Lessons from a State-funded Workplace Literacy Program
A 2009 study by researchers from the W.E. Upjohn Institute for Employment Research, “Lessons Learned from a State-Funded Workplace Literacy Program,” assessed the benefits of workplace literacy training in 10 sites throughout the state of Indiana. Training included computer skills as well as basic literacy and math skills. On average, trainees were about 40 years of age and had English as their first language; more than 50% had no education beyond a high school diploma or GED certificate.
In addition to a number of non-quantitative benefits such as improved morale and increased productivity, the study found that basic workplace literacy training was effective. As measured by the Comprehensive Adult Student Assessment System and the Internet Computing Core Certification, benefits included:
- 67% of trainees had positive gains in math skills, with the average gain of the whole sample at 4.7 points.
- 57% of trainees had positive reading gains, with the average gain of the whole sample at 2.8 points
- Trainees for whom English was a second language had larger gains: 10 points for math and 8 for reading
- While computer literacy training was more varied, more than 50% of trainees engaged in computer skills training (64%) passed the certification.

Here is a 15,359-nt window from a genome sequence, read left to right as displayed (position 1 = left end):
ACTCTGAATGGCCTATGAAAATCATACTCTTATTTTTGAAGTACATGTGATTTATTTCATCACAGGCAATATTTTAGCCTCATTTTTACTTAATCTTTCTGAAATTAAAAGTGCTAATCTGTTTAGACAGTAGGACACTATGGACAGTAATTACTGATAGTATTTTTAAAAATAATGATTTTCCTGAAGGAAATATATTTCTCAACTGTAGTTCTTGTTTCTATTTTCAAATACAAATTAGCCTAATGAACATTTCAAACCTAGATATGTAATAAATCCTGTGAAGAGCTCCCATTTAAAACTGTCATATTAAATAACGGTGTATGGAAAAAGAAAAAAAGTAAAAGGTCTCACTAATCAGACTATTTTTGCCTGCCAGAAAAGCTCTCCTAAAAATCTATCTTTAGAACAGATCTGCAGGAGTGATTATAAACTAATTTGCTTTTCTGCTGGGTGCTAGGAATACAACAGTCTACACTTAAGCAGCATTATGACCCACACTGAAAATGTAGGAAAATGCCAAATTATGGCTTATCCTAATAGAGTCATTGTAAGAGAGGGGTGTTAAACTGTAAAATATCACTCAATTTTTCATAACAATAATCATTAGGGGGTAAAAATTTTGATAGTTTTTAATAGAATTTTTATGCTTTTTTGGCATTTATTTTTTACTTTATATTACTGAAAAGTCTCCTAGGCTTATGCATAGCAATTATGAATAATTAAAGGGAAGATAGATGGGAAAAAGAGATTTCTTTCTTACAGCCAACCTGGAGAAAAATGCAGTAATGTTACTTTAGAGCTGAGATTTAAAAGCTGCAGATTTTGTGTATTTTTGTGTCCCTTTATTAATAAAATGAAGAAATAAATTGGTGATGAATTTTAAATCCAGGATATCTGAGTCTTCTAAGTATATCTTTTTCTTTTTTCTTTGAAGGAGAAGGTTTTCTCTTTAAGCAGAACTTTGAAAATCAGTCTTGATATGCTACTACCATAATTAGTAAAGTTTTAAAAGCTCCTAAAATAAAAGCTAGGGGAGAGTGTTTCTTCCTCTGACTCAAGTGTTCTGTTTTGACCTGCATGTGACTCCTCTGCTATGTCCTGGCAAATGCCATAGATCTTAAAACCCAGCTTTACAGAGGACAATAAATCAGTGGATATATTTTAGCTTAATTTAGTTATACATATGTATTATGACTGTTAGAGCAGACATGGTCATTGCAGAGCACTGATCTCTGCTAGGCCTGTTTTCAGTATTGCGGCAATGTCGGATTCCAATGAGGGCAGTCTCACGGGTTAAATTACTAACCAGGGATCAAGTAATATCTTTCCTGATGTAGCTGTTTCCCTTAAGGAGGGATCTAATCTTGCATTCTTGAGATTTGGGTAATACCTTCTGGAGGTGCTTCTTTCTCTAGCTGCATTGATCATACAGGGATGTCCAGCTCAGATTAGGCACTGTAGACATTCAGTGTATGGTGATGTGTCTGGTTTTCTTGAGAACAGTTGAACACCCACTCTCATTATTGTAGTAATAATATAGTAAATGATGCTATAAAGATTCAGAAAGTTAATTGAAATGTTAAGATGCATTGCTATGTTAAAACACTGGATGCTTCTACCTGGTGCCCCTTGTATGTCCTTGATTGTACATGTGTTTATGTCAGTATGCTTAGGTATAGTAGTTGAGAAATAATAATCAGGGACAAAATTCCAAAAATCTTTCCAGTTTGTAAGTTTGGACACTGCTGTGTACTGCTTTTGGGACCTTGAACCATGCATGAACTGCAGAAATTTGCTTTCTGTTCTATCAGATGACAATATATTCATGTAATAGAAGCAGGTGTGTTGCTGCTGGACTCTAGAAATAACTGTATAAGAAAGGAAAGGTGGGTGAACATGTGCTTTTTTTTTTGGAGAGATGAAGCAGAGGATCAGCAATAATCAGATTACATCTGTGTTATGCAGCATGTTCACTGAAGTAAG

Read the W.E. Upjohn Institute for Employment Research study titled "Lessons Learned from a State-Funded Workplace Literacy Program."
- Summarize the study in fewer than 40 words.
- Express the study's key term(s) in language a lay audience can understand.
- Evaluate the study's limitations. (For example: Do the results conflict with those of other reliable studies? Are there weaknesses in the study's data or research design?)
- Write a lead (or headline or nut graph) based on the study.
- Spend 60 minutes exploring the issue by accessing sources of information other than the study. Write a lead (or headline or nut graph) based on the study but informed by the new information. Does the new information significantly change what one would write based on the study alone?
- Interview two sources with a stake in or knowledge of the issue. Be prepared to provide them with a short summary of the study in order to get their response to it. Write a 400-word article about the study incorporating material from the interviews.
- Spend additional time exploring the issue and then write a 1,200-word background article, focusing on major aspects of the issue.